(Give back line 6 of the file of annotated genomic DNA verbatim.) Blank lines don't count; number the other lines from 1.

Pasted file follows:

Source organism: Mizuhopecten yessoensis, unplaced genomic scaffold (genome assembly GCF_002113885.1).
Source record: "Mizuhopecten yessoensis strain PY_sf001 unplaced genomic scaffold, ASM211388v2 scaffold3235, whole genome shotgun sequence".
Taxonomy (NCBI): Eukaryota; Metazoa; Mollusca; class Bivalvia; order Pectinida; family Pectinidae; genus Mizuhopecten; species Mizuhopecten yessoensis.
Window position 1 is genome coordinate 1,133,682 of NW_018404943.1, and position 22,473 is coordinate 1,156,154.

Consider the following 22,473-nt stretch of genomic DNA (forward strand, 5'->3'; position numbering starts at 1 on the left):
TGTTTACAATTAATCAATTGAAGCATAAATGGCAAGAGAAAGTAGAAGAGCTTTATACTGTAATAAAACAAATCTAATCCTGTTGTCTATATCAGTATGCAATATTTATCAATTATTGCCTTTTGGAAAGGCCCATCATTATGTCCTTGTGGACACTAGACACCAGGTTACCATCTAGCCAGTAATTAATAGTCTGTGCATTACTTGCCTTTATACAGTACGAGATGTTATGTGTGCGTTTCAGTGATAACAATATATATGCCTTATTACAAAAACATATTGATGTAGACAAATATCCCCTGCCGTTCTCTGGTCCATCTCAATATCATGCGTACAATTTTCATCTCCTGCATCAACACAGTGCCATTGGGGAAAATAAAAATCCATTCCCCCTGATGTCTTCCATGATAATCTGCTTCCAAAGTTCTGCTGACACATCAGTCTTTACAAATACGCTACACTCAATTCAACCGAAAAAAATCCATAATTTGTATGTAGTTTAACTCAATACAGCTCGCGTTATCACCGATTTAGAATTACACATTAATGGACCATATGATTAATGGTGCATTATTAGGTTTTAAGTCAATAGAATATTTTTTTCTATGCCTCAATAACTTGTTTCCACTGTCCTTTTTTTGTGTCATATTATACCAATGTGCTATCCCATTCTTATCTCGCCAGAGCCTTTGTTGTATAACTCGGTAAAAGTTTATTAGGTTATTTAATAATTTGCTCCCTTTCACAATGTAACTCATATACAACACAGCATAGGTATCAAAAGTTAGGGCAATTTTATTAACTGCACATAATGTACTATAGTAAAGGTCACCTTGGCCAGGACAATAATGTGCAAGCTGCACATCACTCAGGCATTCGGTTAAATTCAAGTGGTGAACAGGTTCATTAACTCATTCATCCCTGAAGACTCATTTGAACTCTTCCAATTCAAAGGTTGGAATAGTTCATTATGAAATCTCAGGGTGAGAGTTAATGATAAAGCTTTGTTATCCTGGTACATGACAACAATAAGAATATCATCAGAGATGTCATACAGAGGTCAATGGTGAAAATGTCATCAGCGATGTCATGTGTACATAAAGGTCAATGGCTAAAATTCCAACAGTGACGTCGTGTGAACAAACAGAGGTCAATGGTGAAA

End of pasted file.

TGTTTACAATTAATCAATTGAAGCATAAATGGCAAGAGAAAGTAGAAGAGCTTTATACTGTAATAAAACAAATCTAATCCTGTTGTCTATATCAGTATGCAATATTTATCAATTATTGCCTTTTGGAAAGGCCCATCATTATGTCCTTGTGGACACTAGACACCAGGTTACCATCTAGCCAGTAATTAATAGTCTGTGCATTACTTGCCTTTATACAGTACGAGATGTTATGTGTGCGTTTCAGTGATAACAATATATATGCCTTATTACAAAAACATATTGATGTAGACAAATATCCCCTGCCGTTCTCTGGTCCATCTCAATATCATGCGTACAATTTTCATCTCCTGCATCAACACAGTGCCATTGGGGAAAATAAAAATCCATTCCCCCTGATGTCTTCCATGATAATCTGCTTCCAAAGTTCTGCTGACACATCAGTCTTTACAAATACGCTACACTCAATTCAACCGAAAAAAATCCATAATTTGTATGTAGTTTAACTCAATACAGCTCGCGTTATCACCGATTTAGAATTACACATTAATGGACCATATGATTAATGGTGCATTATTAGGTTTTAAGTCAATAGAATATTTTTTTCTATGCCTCAATAACTTGTTTCCACTGTCCTTTTTTTGTGTCATATTATACCAATGTGCTATCCCATTCTTATCTCGCCAGAGCCTTTGTTGTATAACTCGGTAAAAGTTTATTAGGTTATTTAATAATTTGCTCCCTTTCACAATGTAACTCATATACAACACAGCATAGGTATCAAAAGTTAGGGCAATTTTATTAACTGCACATAATGTACTATAGTAAAGGTCACCTTGGCCAGGACAATAATGTGCAAGCTGCACATCACTCAGGCATTCGGTTAAATTCAAGTGGTGAACAGGTTCATTAACTCATTCATCCCTGAAGACTCATTTGAACTCTTCCAATTCAAAGGTTGGAATAGTTCATTATGAAATCTCAGGGTGAGAGTTAATGATAAAGCTTTGTTATCCTGGTACATGACAACAATAAGAATATCATCAGAGATGTCATACAGAGGTCAATGGTGAAAATGTCATCAGCGATGTCATGTGTACATAAAGGTCAATGGCTAAAATTCCAACAGTGACGTCGTGTGAACAAACAGAGGTCAATGGTGAAA